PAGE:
One of my sad duties as a minister is preaching funerals. One trend I have observed in recent years is the increasing number of cremations. Cremation is a subject I have often been asked about in 21 years of ministry. Many people are concerned if it is Scriptural to practice cremation.
I believe cremation has gotten a bad rap for many reasons. First, historically cremation of the dead was a pagan practice. For this reason, Jews and early Christians avoided it and buried their dead. Second, some believe that it does violate Scriptural principles, but I am not aware of any passage that cremation violates. Third, the Nazi Holocaust of World War II left many people with a bad taste in their mouth where cremation is concerned.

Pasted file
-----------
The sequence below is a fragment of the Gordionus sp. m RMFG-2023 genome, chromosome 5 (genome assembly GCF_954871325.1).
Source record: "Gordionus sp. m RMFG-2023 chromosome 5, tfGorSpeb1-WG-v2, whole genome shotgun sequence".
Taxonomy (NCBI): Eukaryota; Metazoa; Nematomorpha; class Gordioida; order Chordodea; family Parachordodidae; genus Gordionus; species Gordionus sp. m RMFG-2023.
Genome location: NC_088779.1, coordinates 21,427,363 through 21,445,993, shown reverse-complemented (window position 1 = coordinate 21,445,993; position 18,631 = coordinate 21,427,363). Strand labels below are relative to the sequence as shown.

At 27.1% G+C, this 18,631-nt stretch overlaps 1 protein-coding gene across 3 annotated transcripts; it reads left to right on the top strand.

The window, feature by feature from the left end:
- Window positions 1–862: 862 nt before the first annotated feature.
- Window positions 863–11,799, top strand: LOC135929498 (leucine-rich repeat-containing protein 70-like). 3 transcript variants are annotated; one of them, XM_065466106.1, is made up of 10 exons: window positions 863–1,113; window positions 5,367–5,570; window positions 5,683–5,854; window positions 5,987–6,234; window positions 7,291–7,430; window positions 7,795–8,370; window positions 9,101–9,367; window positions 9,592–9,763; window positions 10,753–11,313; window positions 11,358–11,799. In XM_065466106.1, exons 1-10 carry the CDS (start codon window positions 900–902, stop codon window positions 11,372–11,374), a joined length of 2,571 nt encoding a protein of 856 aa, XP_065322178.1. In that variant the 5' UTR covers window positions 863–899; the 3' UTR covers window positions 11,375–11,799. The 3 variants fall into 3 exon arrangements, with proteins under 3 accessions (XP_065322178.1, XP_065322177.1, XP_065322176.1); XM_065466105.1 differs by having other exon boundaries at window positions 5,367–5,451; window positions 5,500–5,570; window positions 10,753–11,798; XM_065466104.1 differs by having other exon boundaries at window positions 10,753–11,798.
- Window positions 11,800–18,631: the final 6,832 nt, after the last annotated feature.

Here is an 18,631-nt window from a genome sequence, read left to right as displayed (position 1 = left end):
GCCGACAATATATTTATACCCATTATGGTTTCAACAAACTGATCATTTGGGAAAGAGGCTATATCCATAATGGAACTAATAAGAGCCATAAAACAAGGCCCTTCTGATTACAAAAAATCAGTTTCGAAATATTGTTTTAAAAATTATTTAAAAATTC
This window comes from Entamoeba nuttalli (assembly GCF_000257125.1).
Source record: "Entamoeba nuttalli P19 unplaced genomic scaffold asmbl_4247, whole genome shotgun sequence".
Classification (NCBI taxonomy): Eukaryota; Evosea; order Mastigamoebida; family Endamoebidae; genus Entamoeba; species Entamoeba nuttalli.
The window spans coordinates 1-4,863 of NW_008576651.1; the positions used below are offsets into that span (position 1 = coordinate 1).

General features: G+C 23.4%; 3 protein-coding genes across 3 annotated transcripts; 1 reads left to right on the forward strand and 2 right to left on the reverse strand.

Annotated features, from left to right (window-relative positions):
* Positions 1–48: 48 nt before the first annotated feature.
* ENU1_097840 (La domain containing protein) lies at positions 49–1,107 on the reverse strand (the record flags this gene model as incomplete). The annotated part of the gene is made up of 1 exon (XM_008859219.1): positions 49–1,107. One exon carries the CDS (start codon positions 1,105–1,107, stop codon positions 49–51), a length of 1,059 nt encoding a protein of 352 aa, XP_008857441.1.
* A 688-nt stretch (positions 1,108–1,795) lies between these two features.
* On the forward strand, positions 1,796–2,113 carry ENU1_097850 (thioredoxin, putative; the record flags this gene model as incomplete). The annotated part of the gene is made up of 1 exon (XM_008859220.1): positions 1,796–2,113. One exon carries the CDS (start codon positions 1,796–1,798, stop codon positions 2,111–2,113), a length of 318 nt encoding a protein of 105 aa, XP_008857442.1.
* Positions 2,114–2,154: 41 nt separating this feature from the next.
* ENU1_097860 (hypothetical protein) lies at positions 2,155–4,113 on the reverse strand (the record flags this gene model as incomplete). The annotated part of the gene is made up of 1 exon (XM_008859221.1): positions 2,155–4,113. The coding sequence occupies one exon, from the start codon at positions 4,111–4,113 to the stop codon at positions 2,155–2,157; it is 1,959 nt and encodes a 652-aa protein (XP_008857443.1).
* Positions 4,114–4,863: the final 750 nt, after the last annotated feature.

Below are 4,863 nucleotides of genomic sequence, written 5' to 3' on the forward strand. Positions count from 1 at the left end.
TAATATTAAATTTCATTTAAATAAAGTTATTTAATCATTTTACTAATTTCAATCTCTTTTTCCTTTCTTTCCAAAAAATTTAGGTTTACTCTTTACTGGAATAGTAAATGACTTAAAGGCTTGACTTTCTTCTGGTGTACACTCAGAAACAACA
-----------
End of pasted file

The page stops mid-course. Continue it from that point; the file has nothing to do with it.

To understand whether cremation is biblical or not, we need to understand what happens at death. The wise King Solomon described death in these words: “Then the dust will return to the earth as it was, And the spirit will return to God who gave it” (Eccl. 12:7). The truth is that cremation does to the body in a few hours what nature does over several years, that is, it returns it to the dust from which it was made. Thus, cremation is in harmony with God’s word and should never be a divisive matter in families or churches.
Travis L. Quertermous Dexter church of Christ Dexter, MO via BULLETINDIGEST.com